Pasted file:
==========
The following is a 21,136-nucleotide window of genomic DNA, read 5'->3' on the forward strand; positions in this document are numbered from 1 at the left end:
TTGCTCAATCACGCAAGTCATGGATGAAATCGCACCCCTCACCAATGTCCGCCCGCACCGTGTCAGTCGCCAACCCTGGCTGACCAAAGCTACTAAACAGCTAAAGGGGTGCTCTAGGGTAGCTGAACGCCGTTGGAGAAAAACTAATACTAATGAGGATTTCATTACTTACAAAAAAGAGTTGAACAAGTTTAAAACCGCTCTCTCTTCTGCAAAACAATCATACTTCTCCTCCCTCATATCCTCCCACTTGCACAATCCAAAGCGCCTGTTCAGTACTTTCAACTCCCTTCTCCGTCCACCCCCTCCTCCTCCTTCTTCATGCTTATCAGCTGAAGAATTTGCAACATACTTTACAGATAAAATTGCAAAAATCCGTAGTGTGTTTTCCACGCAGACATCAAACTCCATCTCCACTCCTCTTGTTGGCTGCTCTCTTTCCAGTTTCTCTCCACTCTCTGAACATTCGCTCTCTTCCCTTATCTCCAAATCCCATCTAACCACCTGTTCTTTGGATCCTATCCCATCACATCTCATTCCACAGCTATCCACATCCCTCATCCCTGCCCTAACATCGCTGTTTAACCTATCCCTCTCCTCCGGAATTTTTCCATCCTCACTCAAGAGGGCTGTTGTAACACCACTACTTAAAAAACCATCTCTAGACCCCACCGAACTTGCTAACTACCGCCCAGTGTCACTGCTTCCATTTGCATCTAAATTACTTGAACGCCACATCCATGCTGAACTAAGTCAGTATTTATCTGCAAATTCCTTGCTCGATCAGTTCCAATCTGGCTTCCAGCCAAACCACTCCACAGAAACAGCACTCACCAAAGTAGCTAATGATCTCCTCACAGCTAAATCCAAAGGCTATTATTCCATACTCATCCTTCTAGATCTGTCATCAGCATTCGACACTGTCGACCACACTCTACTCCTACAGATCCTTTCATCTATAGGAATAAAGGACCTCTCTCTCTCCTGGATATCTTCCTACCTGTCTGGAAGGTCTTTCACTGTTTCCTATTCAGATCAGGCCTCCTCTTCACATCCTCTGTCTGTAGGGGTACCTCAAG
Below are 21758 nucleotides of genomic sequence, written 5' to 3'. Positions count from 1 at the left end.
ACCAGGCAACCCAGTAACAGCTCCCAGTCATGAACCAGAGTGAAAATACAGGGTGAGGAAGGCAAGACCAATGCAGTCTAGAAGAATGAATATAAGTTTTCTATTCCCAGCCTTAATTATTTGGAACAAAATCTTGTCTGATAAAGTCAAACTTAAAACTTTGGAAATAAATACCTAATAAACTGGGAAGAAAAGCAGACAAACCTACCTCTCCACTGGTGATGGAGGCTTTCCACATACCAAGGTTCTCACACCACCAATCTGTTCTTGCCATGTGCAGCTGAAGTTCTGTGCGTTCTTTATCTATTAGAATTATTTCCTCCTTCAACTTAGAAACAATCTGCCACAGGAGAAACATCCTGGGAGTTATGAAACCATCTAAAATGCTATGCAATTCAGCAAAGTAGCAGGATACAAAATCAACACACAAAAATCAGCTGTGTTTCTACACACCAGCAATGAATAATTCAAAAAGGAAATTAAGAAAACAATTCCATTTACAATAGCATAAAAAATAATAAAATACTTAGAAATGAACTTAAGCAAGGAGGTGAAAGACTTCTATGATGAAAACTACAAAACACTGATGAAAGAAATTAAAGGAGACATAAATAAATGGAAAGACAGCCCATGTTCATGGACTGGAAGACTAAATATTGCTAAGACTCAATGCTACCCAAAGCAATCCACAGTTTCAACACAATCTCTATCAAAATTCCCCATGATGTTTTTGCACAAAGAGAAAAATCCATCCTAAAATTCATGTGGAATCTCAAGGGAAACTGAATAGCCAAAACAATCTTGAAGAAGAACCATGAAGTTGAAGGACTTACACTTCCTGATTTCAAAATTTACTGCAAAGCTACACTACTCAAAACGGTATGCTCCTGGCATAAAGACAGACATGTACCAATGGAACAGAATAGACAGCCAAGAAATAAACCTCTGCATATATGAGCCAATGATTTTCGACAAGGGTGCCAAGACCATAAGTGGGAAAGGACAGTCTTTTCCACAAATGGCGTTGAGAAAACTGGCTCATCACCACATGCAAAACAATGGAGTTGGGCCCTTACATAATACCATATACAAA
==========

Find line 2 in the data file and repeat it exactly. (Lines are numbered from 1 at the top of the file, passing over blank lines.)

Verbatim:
TTGCTCAATCACGCAAGTCATGGATGAAATCGCACCCCTCACCAATGTCCGCCCGCACCGTGTCAGTCGCCAACCCTGGCTGACCAAAGCTACTAAACAGCTAAAGGGGTGCTCTAGGGTAGCTGAACGCCGTTGGAGAAAAACTAATACTAATGAGGATTTCATTACTTACAAAAAAGAGTTGAACAAGTTTAAAACCGCTCTCTCTTCTGCAAAACAATCATACTTCTCCTCCCTCATATCCTCCCACTTGCACAATCCAAAGCGCCTGTTCAGTACTTTCAACTCCCTTCTCCGTCCACCCCCTCCTCCTCCTTCTTCATGCTTATCAGCTGAAGAATTTGCAACATACTTTACAGATAAAATTGCAAAAATCCGTAGTGTGTTTTCCACGCAGACATCAAACTCCATCTCCACTCCTCTTGTTGGCTGCTCTCTTTCCAGTTTCTCTCCACTCTCTGAACATTCGCTCTCTTCCCTTATCTCCAAATCCCATCTAACCACCTGTTCTTTGGATCCTATCCCATCACATCTCATTCCACAGCTATCCACATCCCTCATCCCTGCCCTAACATCGCTGTTTAACCTATCCCTCTCCTCCGGAATTTTTCCATCCTCACTCAAGAGGGCTGTTGTAACACCACTACTTAAAAAACCATCTCTAGACCCCACCGAACTTGCTAACTACCGCCCAGTGTCACTGCTTCCATTTGCATCTAAATTACTTGAACGCCACATCCATGCTGAACTAAGTCAGTATTTATCTGCAAATTCCTTGCTCGATCAGTTCCAATCTGGCTTCCAGCCAAACCACTCCACAGAAACAGCACTCACCAAAGTAGCTAATGATCTCCTCACAGCTAAATCCAAAGGCTATTATTCCATACTCATCCTTCTAGATCTGTCATCAGCATTCGACACTGTCGACCACACTCTACTCCTACAGATCCTTTCATCTATAGGAATAAAGGACCTCTCTCTCTCCTGGATATCTTCCTACCTGTCTGGAAGGTCTTTCACTGTTTCCTATTCAGATCAGGCCTCCTCTTCACATCCTCTGTCTGTAGGGGTACCTCAAG